Great new reads to please even the pickiest of bookworms.
Barbara Abel | HarperCollins, $35
Soon to be a major US motion picture starring Anne Hathaway and Jessica Chastain, Mothers’ Instinct is a dark domestic thriller in which the bond between two couples – best friends and next-door neighbours – mutates in dangerous and deadly ways in the wake of a tragic accident. In her American debut, blockbuster Belgian author Barbara Abel plunges into the deepest, darkest corners of her characters’ hearts and minds. Tense and blood-chilling, with a surprising final twist, Mothers’ Instinct will keep you on edge until the final page.
Normal Rules Don’t Apply
Kate Atkinson | Penguin, $37
The first story collection from Kate Atkinson (bestselling author of Shrines of Gaiety and Life After Life) in 20 years, Normal Rules Don’t Apply is a captivating compilation of 11 interconnected tales. From a queen who makes a bargain she can’t keep and a secretary who watches over the life she has just left to a man whose luck changes when a horse speaks to him, this witty and whimsical collection is full of surprises, intricacies and inventiveness.
Charles Frazier | HarperCollins, $35
The stunning new novel from the author of international million-copy bestseller Cold Mountain. It’s 1937 – Depression-era America – and painter Val Welch travels westward to the rural town of Dawes, Wyoming, where through a stroke of luck, he’s landed an assignment to create a mural representing the region for their new post office. Hosted by wealthy art lover John Long and his wife Eve, Val is pulled further into their lives when Eve disappears and John enlists his help to find out where she went, and why.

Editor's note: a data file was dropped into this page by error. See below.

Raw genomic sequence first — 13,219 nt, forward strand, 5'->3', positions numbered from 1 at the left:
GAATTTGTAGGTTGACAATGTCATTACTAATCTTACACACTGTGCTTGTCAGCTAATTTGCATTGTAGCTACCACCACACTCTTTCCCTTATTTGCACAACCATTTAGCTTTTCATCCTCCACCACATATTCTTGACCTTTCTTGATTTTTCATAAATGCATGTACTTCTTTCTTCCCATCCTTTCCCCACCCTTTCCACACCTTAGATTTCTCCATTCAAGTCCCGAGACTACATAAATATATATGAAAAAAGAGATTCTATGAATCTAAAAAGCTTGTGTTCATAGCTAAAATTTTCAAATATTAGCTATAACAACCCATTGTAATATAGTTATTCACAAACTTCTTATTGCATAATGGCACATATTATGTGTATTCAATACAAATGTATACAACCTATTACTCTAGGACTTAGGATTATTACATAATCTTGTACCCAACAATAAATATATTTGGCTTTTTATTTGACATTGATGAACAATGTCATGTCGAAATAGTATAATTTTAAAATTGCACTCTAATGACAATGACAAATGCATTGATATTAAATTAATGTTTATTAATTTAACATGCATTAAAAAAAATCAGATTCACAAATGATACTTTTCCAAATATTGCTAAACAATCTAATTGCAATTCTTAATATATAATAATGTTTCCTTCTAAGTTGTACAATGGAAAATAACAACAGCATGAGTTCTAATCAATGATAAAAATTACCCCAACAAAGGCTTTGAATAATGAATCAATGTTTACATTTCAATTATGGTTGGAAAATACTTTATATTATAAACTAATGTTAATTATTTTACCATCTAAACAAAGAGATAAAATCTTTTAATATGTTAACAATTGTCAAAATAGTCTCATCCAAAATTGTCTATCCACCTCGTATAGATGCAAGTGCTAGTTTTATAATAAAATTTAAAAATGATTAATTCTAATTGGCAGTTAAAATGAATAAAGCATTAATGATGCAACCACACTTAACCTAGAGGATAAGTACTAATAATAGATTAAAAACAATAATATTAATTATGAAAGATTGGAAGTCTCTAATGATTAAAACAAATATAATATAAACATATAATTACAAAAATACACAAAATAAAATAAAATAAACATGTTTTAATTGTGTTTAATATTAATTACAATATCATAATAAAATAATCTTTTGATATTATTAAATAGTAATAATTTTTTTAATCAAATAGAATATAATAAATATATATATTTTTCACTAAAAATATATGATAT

Rebecca F Kuang | HarperCollins, $35
Athena Liu is a literary darling and June Hayward is literally nobody. When Athena dies in a freak accident, June steals her unpublished manuscript and publishes it as her own. But as evidence threatens June’s stolen success, she will discover exactly how far she will go to keep what she thinks she deserves. Lavished with critical praise (“A wicked little satire of publishing, racial politics and icky internet culture” – The Times, “Hard to put down, harder to forget” – Stephen King, “Sure to keep you wanting more” – Huffington Post, to mention just a few), Yellowface has been on multiple bestseller lists since its release.